Posted by: deerharas | June 6, 2006

06.06.06

I seriously considered choosing a different edition of Anna Karenina as my “currently reading,” considering that this one so boldly proclaims “OPRAH’S BOOK CLUB.”  However, in all honesty this is the edition that I checked out from the Edmond Public Library, and I must say that nowhere on the cover of my book is Oprah even mentioned. 

In the spirit of honesty, I must admit that my motivations for reading Anna Karenina are anything but scholarly.  The first appeal is the name … Anna Karenininininininina … it’s fun to say.  The second, and by far the more significant appeal is the fact that it has been mentioned numerous times on Gilmore Girls.  Rory encourages Dean to read it because it’s one of her favorite books.   In her valedictorian speech, she talks about living in two worlds, one of books, in which she rode a sad train with Anna Karenina. 

Last summer I started Pride and Prejudice and after a hundred pages or so in, I still wasn’t into it.  I’ve heard that in the case of P&P, it might actually be better to watch the six hour Colin Firth miniseries first.  Who knows.  Anyway, this summer I have chosen Anna Karenina as my classic literature summer reading, and much unlike P&P, at 60 pages in, I am totally hooked. 

A novice reader, I have yet to read any Tolstoy.  I thought it would be difficult … a struggle to get through.  I haven’t found it so, but have rather been completely drawn in by his description of characters.  He writes people so well; you really think their thoughts and feel their emotions.  He puts words to your own thoughts that were never quite solidified.  And this all from 60 pages … I can’t imagine what I’ll think come page 817.

Anyway, I’m sure that my reading will spark a few Xanga entries.  In fact, I had intended this post simply to be a few thoughts on a particular quote, but I have obviously digressed.  Now back on track, here’s the quote, my thoughts, and a solicitation for your thoughts:

In describing one of the main characters, a man named Levin, Tolstoy writes, “He had heard that women often love unattractive, simple people, but he did not believe it, because he judged by himself, and he could only love beautiful, mysterious and special women.” 

Whoa … the honesty.  I think I might have said out loud, “That is so true!”  Now I’m making some sweeping generalizations, but it seems to me that women are much more likely to love men for who they are, sometimes in spite of their appearance, than men with women.  Think about it … how often do you see a very attractive woman with a not so attractive man?  It’s decently common.  But how often do you see an incredibly attractive man with an unattractive woman?  Hmm … I’ve maybe seen that twice in my life.  Some friends of mine have a game they play called “Who Wins?”  You look at a couple and try to figure out who is getting the better deal, totally based on appearance.  If the girl is more attractive, the guy wins, and if the guy is more attractive, the girl wins.  From what I hear, the guy almost always wins … and I believe it.

A few years ago, while going to pick up my brother from day care, my mom and I were listening to a radio broadcast of Chuck Swindoll speaking about marriage and relationships.  On a sidenote, he said that he had thought of entitling the sermon series “Peter, Paul and Marriage” which I thought was super clever.  Anyway, he mentioned what have been described as the differing needs of men and women, taken from the popular book “His Needs, Her Needs.”  I remember hearing the lists, and at the time, I was a little disturbed by the men’s side.  According to this book, the top five needs a man has within his marriage are:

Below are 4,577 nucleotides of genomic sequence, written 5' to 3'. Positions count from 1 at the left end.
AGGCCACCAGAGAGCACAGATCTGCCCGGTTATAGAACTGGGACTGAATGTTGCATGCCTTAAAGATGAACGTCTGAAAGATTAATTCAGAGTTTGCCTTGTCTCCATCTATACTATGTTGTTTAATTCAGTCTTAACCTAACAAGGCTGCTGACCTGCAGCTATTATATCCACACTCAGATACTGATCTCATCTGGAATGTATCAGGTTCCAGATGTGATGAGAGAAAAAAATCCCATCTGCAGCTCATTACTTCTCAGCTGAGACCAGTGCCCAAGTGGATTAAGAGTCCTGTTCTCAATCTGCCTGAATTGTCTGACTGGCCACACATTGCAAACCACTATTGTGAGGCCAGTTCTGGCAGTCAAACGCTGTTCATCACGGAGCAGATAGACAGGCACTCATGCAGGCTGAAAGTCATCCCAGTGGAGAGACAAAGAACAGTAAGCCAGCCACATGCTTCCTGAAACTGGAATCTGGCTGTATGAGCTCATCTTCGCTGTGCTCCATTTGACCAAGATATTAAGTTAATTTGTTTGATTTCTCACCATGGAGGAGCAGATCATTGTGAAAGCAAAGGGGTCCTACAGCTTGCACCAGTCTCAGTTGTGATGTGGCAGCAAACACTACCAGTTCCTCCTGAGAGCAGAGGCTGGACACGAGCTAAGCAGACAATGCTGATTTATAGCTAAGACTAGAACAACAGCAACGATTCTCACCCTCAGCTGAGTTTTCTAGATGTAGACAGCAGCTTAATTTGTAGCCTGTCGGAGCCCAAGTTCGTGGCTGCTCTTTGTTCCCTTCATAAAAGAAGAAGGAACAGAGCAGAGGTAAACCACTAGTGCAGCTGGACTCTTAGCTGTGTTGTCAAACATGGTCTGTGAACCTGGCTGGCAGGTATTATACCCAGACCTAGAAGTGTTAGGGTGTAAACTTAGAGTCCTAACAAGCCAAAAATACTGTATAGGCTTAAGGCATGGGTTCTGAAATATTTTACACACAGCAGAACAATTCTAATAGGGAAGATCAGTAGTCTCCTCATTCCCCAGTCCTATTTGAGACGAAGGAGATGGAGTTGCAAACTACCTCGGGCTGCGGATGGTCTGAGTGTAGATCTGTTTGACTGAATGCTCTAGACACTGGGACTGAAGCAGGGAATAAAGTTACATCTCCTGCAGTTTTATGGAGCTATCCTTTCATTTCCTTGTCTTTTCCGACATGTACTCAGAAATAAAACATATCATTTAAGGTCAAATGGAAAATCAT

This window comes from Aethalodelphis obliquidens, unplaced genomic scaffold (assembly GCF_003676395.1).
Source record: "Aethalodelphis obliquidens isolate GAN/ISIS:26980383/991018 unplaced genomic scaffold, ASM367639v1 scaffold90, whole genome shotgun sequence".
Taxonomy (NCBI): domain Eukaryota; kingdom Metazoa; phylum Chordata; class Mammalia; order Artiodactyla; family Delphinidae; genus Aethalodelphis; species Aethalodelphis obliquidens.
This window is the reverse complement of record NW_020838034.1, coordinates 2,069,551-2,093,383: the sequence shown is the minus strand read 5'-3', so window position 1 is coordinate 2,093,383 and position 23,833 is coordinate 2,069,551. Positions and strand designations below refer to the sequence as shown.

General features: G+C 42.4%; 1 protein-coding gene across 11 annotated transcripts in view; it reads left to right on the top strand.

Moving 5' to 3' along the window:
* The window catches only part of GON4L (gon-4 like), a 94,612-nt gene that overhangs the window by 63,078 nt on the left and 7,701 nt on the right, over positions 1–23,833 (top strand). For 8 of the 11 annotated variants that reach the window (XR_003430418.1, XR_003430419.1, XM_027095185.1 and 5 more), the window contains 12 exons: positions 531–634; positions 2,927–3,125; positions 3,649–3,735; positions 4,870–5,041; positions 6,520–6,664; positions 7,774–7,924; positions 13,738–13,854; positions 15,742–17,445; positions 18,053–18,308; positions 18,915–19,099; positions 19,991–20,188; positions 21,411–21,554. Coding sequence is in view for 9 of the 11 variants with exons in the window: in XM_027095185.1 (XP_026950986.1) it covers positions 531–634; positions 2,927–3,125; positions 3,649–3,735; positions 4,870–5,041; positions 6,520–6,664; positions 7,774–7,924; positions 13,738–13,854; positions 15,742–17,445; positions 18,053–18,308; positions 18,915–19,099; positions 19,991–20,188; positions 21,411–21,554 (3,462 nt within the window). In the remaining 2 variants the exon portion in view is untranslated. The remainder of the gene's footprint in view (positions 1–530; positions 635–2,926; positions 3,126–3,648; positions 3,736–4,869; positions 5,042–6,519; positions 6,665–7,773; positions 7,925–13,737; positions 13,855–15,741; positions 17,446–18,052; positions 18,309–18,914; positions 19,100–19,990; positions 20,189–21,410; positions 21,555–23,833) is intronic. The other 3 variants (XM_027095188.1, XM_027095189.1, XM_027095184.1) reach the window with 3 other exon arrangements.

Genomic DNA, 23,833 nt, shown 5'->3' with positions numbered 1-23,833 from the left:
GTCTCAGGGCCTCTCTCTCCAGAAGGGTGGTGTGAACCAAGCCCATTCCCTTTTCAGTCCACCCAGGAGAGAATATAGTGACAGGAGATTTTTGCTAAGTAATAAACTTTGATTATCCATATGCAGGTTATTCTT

1. Sexual Fulfillment
  2. Recreational Companionship
  3. An Attractive Spouse
  4. Domestic Support
  5. Admiration

Does this sound like a prostitute/buddy/nanny combo to anyone else?  From my perspective, I was like, “Where’s communication?  Where’s connectedness?  Where’s intimacy?”  I mean, I was floored that attractiveness was that high on the list of NEEDS, not wants, and who are we kidding … number three is pretty connected to number one.  Anyway, according to the book, the top five needs of a woman within her marriage are:

 

  1. Affection
  2. Conversation
  3. Honesty and Openness
  4. Financial Support
  5. Family Commitment

Does anyone else see a major imbalance between the two sets of needs?  Maybe I’m having a hard time getting out of my own female perspective, but it seems to me that according to these lists, any woman will due for a man if she is attractive enough and can cater to his interests.  However, a woman needs a man with a brain, capable of complex thought and emotion. 

 

So I guess my real question is, how capable are men of seeing beyond the surface?  I take that back … how capable are they of disregarding the surface?  Now I’m not talking about dating or marrying someone whose appearance you find revolting.  But as a woman, I can say that I have been physically attracted to guys after getting to know them who I may not have been physically attracted to from the start.  I am one of the women Levin had heard about who could love “unattractive, simple people,” at least according to the world’s perspective. 

 

I have no idea who will read this, but if you do, and you have any thought one way or the other, I would be extremely grateful to hear it. 

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